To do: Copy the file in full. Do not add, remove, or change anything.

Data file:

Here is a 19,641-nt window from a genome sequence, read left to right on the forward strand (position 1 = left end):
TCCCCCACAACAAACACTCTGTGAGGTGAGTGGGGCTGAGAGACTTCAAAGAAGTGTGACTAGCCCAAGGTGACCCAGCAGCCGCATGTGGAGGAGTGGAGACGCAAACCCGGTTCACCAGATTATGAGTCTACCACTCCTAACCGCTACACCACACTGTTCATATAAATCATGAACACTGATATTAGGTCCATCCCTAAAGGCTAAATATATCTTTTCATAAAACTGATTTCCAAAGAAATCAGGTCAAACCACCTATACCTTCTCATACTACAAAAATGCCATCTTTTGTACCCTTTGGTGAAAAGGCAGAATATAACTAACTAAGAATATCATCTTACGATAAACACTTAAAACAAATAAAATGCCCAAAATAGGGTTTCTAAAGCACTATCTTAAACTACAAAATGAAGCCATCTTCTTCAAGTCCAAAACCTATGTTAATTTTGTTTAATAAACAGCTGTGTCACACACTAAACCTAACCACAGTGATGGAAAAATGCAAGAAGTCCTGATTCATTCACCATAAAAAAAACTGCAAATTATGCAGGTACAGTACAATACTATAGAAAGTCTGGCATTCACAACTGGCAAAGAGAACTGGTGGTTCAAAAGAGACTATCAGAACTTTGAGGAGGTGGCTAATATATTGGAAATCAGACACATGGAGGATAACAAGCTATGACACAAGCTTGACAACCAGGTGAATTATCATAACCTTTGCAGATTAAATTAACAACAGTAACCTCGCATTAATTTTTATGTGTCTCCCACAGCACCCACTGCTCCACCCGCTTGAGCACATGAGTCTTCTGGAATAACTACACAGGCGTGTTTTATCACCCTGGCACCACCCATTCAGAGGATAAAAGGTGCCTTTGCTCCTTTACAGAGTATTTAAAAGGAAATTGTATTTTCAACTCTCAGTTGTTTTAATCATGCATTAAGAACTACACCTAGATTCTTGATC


Here is a 19,641-nt window from a genome sequence, read left to right on the forward strand (position 1 = left end):
TCCCCCACAACAAACACTCTGTGAGGTGAGTGGGGCTGAGAGACTTCAAAGAAGTGTGACTAGCCCAAGGTGACCCAGCAGCCGCATGTGGAGGAGTGGAGACGCAAACCCGGTTCACCAGATTATGAGTCTACCACTCCTAACCGCTACACCACACTGTTCATATAAATCATGAACACTGATATTAGGTCCATCCCTAAAGGCTAAATATATCTTTTCATAAAACTGATTTCCAAAGAAATCAGGTCAAACCACCTATACCTTCTCATACTACAAAAATGCCATCTTTTGTACCCTTTGGTGAAAAGGCAGAATATAACTAACTAAGAATATCATCTTACGATAAACACTTAAAACAAATAAAATGCCCAAAATAGGGTTTCTAAAGCACTATCTTAAACTACAAAATGAAGCCATCTTCTTCAAGTCCAAAACCTATGTTAATTTTGTTTAATAAACAGCTGTGTCACACACTAAACCTAACCACAGTGATGGAAAAATGCAAGAAGTCCTGATTCATTCACCATAAAAAAAACTGCAAATTATGCAGGTACAGTACAATACTATAGAAAGTCTGGCATTCACAACTGGCAAAGAGAACTGGTGGTTCAAAAGAGACTATCAGAACTTTGAGGAGGTGGCTAATATATTGGAAATCAGACACATGGAGGATAACAAGCTATGACACAAGCTTGACAACCAGGTGAATTATCATAACCTTTGCAGATTAAATTAACAACAGTAACCTCGCATTAATTTTTATGTGTCTCCCACAGCACCCACTGCTCCACCCGCTTGAGCACATGAGTCTTCTGGAATAACTACACAGGCGTGTTTTATCACCCTGGCACCACCCATTCAGAGGATAAAAGGTGCCTTTGCTCCTTTACAGAGTATTTAAAAGGAAATTGTATTTTCAACTCTCAGTTGTTTTAATCATGCATTAAGAACTACACCTAGATTCTTGATC